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1997 Onwards - Sir John Major’s Interview on the Andrew Marr Show

Below is the text of Sir John Major’s interview on the BBC’s Andrew Marr show, broadcast on 5 June 2016.


ANDREW MARR:

So to the main event part one. Sir John Major, who’s struggled through every day of his premiership against rebellious anti-Brussels Tories. He’s described the Leave campaign as an ‘unforgiveable fraud’ on the British people. And he joins me now. Those are strong words, Sir John. Are you referring, when you talk about that and the deceit of the Leave campaign to Boris Johnson in particular?

SIR JOHN MAJOR:

Not particularly to Boris, no. I think it goes much wider than simply the leader. Of course, as the leader, Boris is in a position to stop it. But I felt that for several reasons. Firstly on the economy and what would happen if we actually left. The Leave campaign have said absolutely nothing to the British people, and what they have said about leaving is fundamentally dishonest and it’s dishonest about the cost of Europe. And on the subject that they’ve veered towards, having lost the economic argument, of immigration, I think their campaign is verging on the squalid, and I’ve said so before and I’m happy to say so again.

ANDREW MARR:

Is it not possible that these are thoroughly honourable men who have taken a big political risk, risked their own political reputations, their own political futures standing for something they fundamentally believe in, and which is agreed with by a huge number of British people? That these are the good guys in essence?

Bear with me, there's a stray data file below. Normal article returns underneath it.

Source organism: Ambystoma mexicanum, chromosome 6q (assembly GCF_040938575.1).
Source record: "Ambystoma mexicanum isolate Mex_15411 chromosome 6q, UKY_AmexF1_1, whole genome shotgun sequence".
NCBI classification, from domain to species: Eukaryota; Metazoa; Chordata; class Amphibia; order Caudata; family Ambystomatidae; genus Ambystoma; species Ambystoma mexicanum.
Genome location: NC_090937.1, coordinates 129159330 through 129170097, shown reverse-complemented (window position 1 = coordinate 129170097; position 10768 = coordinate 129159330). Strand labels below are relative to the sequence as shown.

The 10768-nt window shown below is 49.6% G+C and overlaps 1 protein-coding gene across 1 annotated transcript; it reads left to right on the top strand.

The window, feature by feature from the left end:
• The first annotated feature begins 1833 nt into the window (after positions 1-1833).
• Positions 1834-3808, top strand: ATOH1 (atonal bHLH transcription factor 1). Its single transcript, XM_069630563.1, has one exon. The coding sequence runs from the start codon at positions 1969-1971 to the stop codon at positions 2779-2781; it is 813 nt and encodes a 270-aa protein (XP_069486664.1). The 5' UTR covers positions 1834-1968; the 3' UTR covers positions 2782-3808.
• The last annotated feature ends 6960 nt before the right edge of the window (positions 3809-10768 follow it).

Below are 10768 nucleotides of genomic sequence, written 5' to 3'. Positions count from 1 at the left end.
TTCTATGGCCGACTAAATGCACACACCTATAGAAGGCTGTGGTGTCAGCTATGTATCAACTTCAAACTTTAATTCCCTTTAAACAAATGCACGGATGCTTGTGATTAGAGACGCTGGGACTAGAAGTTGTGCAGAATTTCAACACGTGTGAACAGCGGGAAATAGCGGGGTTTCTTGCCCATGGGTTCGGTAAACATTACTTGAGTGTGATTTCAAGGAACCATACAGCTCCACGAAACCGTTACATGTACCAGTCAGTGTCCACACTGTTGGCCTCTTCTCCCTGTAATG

SIR JOHN MAJOR:

I’ve no doubt that there are many people in this country, including members of the Leave campaign, who thoroughly believe what they say. I’ve never questioned that. But I must say in Boris’s case it was a rather late conversion. I don’t know whether he had a day trip to Damascus and came back, but until the very last moment everyone thought he was in favour of staying. But he’s made up his mind and I respect that. But I think what they have done now they have begun the campaign is to feed out to the British people a whole galaxy of inaccurate and, frankly, untrue information. And what they have not done is tell us what would be the position if we were to vote to leave. I think it would be chaotic and damaging, and I think the people who would suffer most would be the ordinary everyday man and woman in the street. They need to tell us, if they wish us to leave, what it would be like and how they would then meet some of the objectives they’ve set out.

ANDREW MARR:

They say this morning an extra 300,000 jobs would be created because we’d be free to strike our own trade deals with America, Australia and China and other countries.

SIR JOHN MAJOR:

Well, it’s fantasy. Firstly, we have something like three million jobs connected – I’m not saying they’re wholly reliant – but connected to our present trade with Europe and essentially with the single market. I gather their current policy today is that they will leave the single market. There would also be a socking great hole, according to every commentator, in our public finances. So these promises of expenditure on the national health service, or elsewhere, are frankly fatuous. They are a deceit.

We would lose a huge amount in terms of national income through trade, the small businesses who sell their goods to Europe, who would sell less because if we left the single market we would face a tariff barrier of probably around ten per cent. So we would sell less, people would lose their jobs, we would find ourselves in a much worse position. The Leave campaign can turn to no serious organisation who believes what they have said about the economy and about the future of Britain and the single market.

ANDREW MARR:

So to be clear, you’re saying this is a deceitful campaign? To call a spade a spade, are you saying that Boris Johnson is lying?

SIR JOHN MAJOR: